Perhaps the most telling extent of this problem is how dependent Eskom is on accessing debt to stay afloat.
“It is common cause that we are in a net borrowing position and our ability to continue as a going concern is premised on the basis that we have continuing access to debt capital markets,” Singh said.
“If something catastrophic had to happen tomorrow that limits our access to debt capital markets, which we are not aware of currently, then we would have to approach treasury [for financial support].”
Eskom must borrow just under R340-billion in the coming five years — starting with R71.7-billion in the current financial year. As of March, it had raised 53% of the required amount for 2017/2018, but this included bank facilities (of R6.5‑billion), putting the amount of committed funding closer to 45%.
The World Bank is watching
Eskom must raise this money under a cloud of allegations of corruption and corporate governance failures, as ratings agencies ponder whether once again to downgrade the country’s credit rating — a key determinant of the rate at which the country, and all those living in it, can borrow money.
In this environment — and after a spate of corruption allegations at a number of other state-owned entities linked to the Gupta family and President Jacob Zuma’s family — investor appetite for parastatal debt is drying up.
International development finance institutions are also concerned.
Responding to the M&G, the World Bank — which has lent Eskom about $4-billion — said it takes “allegations of corruption very seriously”.
“We have requested further information from Eskom and are awaiting a response and we will discuss next steps,” a spokesperson for the bank said.
At the same time, Eskom is faced with declining demand for its electricity — even as the company brings more capacity online with the commissioning of more power from Medupi and Kusile.
In response to follow-up questions, Eskom said that it did expect some of its key ratios to weaken in the coming years as it continues to borrow to complete the build programme, and less interest could be capitalised as the expansion programme comes to an end.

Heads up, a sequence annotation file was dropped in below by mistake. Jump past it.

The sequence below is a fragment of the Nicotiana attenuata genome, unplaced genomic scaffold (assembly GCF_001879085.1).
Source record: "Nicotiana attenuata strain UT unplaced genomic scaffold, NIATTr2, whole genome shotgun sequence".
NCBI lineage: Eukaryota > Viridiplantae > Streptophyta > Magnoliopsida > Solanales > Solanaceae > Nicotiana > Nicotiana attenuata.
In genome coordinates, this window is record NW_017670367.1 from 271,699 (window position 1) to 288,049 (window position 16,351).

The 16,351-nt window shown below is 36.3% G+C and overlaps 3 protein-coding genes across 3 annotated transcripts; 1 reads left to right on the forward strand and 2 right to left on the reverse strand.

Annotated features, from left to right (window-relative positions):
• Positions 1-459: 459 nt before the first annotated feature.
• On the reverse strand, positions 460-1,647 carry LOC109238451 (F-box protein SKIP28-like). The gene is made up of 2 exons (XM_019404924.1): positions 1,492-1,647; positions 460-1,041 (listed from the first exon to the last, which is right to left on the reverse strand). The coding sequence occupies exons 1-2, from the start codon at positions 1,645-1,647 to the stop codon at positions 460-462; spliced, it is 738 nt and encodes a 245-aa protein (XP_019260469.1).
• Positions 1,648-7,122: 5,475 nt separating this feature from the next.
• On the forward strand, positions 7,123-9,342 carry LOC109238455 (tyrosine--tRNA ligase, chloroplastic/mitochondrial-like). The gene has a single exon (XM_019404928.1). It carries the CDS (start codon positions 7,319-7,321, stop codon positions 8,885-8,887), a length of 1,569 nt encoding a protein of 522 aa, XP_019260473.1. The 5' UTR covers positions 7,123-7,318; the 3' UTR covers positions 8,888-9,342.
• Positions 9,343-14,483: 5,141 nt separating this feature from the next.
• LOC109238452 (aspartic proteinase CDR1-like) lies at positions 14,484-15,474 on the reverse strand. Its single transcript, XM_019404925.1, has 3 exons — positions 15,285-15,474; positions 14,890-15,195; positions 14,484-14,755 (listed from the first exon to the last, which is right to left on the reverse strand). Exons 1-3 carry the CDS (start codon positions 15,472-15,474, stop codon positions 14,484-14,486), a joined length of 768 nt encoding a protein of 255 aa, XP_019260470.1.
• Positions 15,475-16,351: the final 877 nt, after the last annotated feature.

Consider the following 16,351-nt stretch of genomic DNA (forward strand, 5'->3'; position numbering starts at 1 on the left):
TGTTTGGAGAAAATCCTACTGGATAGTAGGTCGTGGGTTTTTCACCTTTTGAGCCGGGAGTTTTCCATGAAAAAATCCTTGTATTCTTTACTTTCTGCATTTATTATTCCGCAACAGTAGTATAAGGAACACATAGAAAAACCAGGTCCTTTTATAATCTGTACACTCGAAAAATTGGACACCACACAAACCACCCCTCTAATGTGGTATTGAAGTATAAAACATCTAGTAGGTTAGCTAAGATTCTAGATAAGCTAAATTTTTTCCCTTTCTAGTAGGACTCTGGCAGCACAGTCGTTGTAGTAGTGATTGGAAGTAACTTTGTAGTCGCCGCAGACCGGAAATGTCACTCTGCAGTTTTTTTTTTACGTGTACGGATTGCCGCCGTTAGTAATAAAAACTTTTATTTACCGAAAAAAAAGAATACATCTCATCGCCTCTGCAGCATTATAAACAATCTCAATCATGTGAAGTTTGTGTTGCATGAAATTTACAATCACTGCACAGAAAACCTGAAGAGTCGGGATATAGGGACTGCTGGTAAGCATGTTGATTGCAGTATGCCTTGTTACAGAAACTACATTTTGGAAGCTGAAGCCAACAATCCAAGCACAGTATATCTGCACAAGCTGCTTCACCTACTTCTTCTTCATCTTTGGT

These ratios would strengthen again after the capex programme ended. But cash from operations was expected to “increase substantially” over the next three to four years, the power utility said.
As demand has slumped, Eskom has propped up its sales by selling more electricity to neighbouring countries.
The company said it aimed to grow export sales in the coming years. To stimulate local demand, it was in the process of contacting customers that had shelved large projects, to encourage them to “revisit” those plans. It was also in consultation with customers that had cut down operations “to investigate the possibility of them increasing sales”.
The company said that staff costs were in line with agreements made with labour unions but it expected that manpower numbers would be reduced over the next five years.
Other contributors to rising costs included the losses experienced after Eskom had to increase provisions for bad municipal debt — which rose from R6-billion to R9.6‑billion. Another cost driver was mine-related environmental provisions. If these provisions were excluded, other operating costs would only have risen in line with inflation, it said.
At the results announcement, the executives admitted that Gupta-linked consultancy Trillian had received R495-million in fees, on top of the R900-million paid by Eskom to McKinsey.
Eskom did not clarify whether these payments made up the bulk of “managerial, technical and other fees” that chewed up R1.4-billion from its bottom line. It only said that these fees are paid to “many other consultants, such as engineering, managerial and specialised consulting services”.
These problems notwithstanding, Eskom still believed bonuses for its executive teams were warranted and, despite its own auditors deeming as irregular a pension payout of R30‑million to former chief executive Brian Molefe, Eskom will defend its decision in court. But Abedian said, under these circumstances, bonuses should never have been countenanced.
Eskom’s presentation of its results amounted to “smoke and mirrors”, he said, and “takes the nation as fools”.